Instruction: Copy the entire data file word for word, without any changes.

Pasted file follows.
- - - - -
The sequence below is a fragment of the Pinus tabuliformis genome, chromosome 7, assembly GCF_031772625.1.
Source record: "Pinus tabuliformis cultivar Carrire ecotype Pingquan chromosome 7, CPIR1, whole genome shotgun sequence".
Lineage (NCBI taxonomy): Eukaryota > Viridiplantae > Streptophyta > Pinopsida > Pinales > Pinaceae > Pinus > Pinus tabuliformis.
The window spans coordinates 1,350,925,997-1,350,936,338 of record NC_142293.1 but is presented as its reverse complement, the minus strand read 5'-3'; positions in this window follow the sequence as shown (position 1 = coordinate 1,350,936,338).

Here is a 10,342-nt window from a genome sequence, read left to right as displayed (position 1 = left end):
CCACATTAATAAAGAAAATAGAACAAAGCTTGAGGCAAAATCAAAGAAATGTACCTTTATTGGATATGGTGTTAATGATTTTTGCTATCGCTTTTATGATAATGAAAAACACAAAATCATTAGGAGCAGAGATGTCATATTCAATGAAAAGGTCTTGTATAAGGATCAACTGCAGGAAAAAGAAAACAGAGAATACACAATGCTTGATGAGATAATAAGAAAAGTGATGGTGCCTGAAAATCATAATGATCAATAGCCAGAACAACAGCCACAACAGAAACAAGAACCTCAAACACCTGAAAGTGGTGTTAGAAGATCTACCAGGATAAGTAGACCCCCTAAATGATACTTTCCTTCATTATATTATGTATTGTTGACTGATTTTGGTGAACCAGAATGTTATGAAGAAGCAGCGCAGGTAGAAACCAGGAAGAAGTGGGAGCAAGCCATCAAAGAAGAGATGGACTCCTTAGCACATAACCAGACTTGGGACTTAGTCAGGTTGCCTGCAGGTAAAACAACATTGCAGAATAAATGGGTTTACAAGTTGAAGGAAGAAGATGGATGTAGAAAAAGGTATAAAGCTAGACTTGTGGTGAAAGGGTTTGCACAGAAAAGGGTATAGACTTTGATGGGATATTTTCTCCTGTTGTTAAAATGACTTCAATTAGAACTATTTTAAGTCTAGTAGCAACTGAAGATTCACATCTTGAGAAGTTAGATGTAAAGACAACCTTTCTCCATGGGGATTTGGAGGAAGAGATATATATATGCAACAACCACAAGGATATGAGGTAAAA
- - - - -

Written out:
The sequence below is a fragment of the Pinus tabuliformis genome, chromosome 7, assembly GCF_031772625.1.
Source record: "Pinus tabuliformis cultivar Carrire ecotype Pingquan chromosome 7, CPIR1, whole genome shotgun sequence".
Lineage (NCBI taxonomy): Eukaryota > Viridiplantae > Streptophyta > Pinopsida > Pinales > Pinaceae > Pinus > Pinus tabuliformis.
The window spans coordinates 1,350,925,997-1,350,936,338 of record NC_142293.1 but is presented as its reverse complement, the minus strand read 5'-3'; positions in this window follow the sequence as shown (position 1 = coordinate 1,350,936,338).

Here is a 10,342-nt window from a genome sequence, read left to right as displayed (position 1 = left end):
CCACATTAATAAAGAAAATAGAACAAAGCTTGAGGCAAAATCAAAGAAATGTACCTTTATTGGATATGGTGTTAATGATTTTTGCTATCGCTTTTATGATAATGAAAAACACAAAATCATTAGGAGCAGAGATGTCATATTCAATGAAAAGGTCTTGTATAAGGATCAACTGCAGGAAAAAGAAAACAGAGAATACACAATGCTTGATGAGATAATAAGAAAAGTGATGGTGCCTGAAAATCATAATGATCAATAGCCAGAACAACAGCCACAACAGAAACAAGAACCTCAAACACCTGAAAGTGGTGTTAGAAGATCTACCAGGATAAGTAGACCCCCTAAATGATACTTTCCTTCATTATATTATGTATTGTTGACTGATTTTGGTGAACCAGAATGTTATGAAGAAGCAGCGCAGGTAGAAACCAGGAAGAAGTGGGAGCAAGCCATCAAAGAAGAGATGGACTCCTTAGCACATAACCAGACTTGGGACTTAGTCAGGTTGCCTGCAGGTAAAACAACATTGCAGAATAAATGGGTTTACAAGTTGAAGGAAGAAGATGGATGTAGAAAAAGGTATAAAGCTAGACTTGTGGTGAAAGGGTTTGCACAGAAAAGGGTATAGACTTTGATGGGATATTTTCTCCTGTTGTTAAAATGACTTCAATTAGAACTATTTTAAGTCTAGTAGCAACTGAAGATTCACATCTTGAGAAGTTAGATGTAAAGACAACCTTTCTCCATGGGGATTTGGAGGAAGAGATATATATATGCAACAACCACAAGGATATGAGGTAAAA